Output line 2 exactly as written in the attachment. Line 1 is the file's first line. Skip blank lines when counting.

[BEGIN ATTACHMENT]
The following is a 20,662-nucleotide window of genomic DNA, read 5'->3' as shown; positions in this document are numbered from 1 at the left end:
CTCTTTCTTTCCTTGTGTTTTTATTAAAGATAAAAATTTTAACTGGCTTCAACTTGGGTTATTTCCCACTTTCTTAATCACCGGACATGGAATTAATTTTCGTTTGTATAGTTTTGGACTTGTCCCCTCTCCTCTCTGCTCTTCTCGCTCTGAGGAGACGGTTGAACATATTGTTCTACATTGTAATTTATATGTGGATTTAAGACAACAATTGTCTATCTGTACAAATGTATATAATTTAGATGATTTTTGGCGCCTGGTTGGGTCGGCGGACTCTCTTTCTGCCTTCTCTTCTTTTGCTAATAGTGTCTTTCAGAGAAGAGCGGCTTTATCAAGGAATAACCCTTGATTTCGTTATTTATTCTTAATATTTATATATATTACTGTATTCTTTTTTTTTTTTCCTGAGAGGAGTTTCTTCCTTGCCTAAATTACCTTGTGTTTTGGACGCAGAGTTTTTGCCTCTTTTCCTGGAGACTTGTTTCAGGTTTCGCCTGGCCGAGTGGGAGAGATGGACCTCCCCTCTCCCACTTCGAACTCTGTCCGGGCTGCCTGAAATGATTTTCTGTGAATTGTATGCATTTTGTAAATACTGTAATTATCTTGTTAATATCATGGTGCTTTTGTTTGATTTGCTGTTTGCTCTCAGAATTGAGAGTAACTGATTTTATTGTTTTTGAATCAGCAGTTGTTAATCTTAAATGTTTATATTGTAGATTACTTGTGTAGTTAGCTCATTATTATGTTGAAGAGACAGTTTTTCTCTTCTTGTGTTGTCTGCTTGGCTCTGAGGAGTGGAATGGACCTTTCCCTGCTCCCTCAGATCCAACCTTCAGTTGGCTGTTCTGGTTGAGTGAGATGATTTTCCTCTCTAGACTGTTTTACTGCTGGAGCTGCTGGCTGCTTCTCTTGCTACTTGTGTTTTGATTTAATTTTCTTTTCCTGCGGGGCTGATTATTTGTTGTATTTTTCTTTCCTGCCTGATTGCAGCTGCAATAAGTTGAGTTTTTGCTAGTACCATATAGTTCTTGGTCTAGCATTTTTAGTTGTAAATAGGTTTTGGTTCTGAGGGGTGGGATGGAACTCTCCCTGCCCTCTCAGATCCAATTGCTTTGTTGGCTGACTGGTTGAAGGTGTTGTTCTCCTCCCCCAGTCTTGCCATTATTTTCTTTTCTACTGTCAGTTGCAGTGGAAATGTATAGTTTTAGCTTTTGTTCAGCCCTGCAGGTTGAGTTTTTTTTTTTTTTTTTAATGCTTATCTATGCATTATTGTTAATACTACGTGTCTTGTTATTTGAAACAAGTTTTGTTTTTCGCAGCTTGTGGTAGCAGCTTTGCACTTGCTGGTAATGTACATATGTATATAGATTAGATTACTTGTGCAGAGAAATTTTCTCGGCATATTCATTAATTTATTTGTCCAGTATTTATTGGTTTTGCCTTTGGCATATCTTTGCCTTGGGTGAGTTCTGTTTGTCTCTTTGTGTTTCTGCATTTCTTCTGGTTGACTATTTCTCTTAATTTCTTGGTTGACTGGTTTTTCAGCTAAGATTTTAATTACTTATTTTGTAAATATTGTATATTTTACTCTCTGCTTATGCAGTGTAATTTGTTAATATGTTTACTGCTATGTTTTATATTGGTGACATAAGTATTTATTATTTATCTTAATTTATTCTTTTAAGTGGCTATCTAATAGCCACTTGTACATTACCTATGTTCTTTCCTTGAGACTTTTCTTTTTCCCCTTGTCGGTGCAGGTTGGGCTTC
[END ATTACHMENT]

CTCTTTCTTTCCTTGTGTTTTTATTAAAGATAAAAATTTTAACTGGCTTCAACTTGGGTTATTTCCCACTTTCTTAATCACCGGACATGGAATTAATTTTCGTTTGTATAGTTTTGGACTTGTCCCCTCTCCTCTCTGCTCTTCTCGCTCTGAGGAGACGGTTGAACATATTGTTCTACATTGTAATTTATATGTGGATTTAAGACAACAATTGTCTATCTGTACAAATGTATATAATTTAGATGATTTTTGGCGCCTGGTTGGGTCGGCGGACTCTCTTTCTGCCTTCTCTTCTTTTGCTAATAGTGTCTTTCAGAGAAGAGCGGCTTTATCAAGGAATAACCCTTGATTTCGTTATTTATTCTTAATATTTATATATATTACTGTATTCTTTTTTTTTTTTCCTGAGAGGAGTTTCTTCCTTGCCTAAATTACCTTGTGTTTTGGACGCAGAGTTTTTGCCTCTTTTCCTGGAGACTTGTTTCAGGTTTCGCCTGGCCGAGTGGGAGAGATGGACCTCCCCTCTCCCACTTCGAACTCTGTCCGGGCTGCCTGAAATGATTTTCTGTGAATTGTATGCATTTTGTAAATACTGTAATTATCTTGTTAATATCATGGTGCTTTTGTTTGATTTGCTGTTTGCTCTCAGAATTGAGAGTAACTGATTTTATTGTTTTTGAATCAGCAGTTGTTAATCTTAAATGTTTATATTGTAGATTACTTGTGTAGTTAGCTCATTATTATGTTGAAGAGACAGTTTTTCTCTTCTTGTGTTGTCTGCTTGGCTCTGAGGAGTGGAATGGACCTTTCCCTGCTCCCTCAGATCCAACCTTCAGTTGGCTGTTCTGGTTGAGTGAGATGATTTTCCTCTCTAGACTGTTTTACTGCTGGAGCTGCTGGCTGCTTCTCTTGCTACTTGTGTTTTGATTTAATTTTCTTTTCCTGCGGGGCTGATTATTTGTTGTATTTTTCTTTCCTGCCTGATTGCAGCTGCAATAAGTTGAGTTTTTGCTAGTACCATATAGTTCTTGGTCTAGCATTTTTAGTTGTAAATAGGTTTTGGTTCTGAGGGGTGGGATGGAACTCTCCCTGCCCTCTCAGATCCAATTGCTTTGTTGGCTGACTGGTTGAAGGTGTTGTTCTCCTCCCCCAGTCTTGCCATTATTTTCTTTTCTACTGTCAGTTGCAGTGGAAATGTATAGTTTTAGCTTTTGTTCAGCCCTGCAGGTTGAGTTTTTTTTTTTTTTTTTAATGCTTATCTATGCATTATTGTTAATACTACGTGTCTTGTTATTTGAAACAAGTTTTGTTTTTCGCAGCTTGTGGTAGCAGCTTTGCACTTGCTGGTAATGTACATATGTATATAGATTAGATTACTTGTGCAGAGAAATTTTCTCGGCATATTCATTAATTTATTTGTCCAGTATTTATTGGTTTTGCCTTTGGCATATCTTTGCCTTGGGTGAGTTCTGTTTGTCTCTTTGTGTTTCTGCATTTCTTCTGGTTGACTATTTCTCTTAATTTCTTGGTTGACTGGTTTTTCAGCTAAGATTTTAATTACTTATTTTGTAAATATTGTATATTTTACTCTCTGCTTATGCAGTGTAATTTGTTAATATGTTTACTGCTATGTTTTATATTGGTGACATAAGTATTTATTATTTATCTTAATTTATTCTTTTAAGTGGCTATCTAATAGCCACTTGTACATTACCTATGTTCTTTCCTTGAGACTTTTCTTTTTCCCCTTGTCGGTGCAGGTTGGGCTTC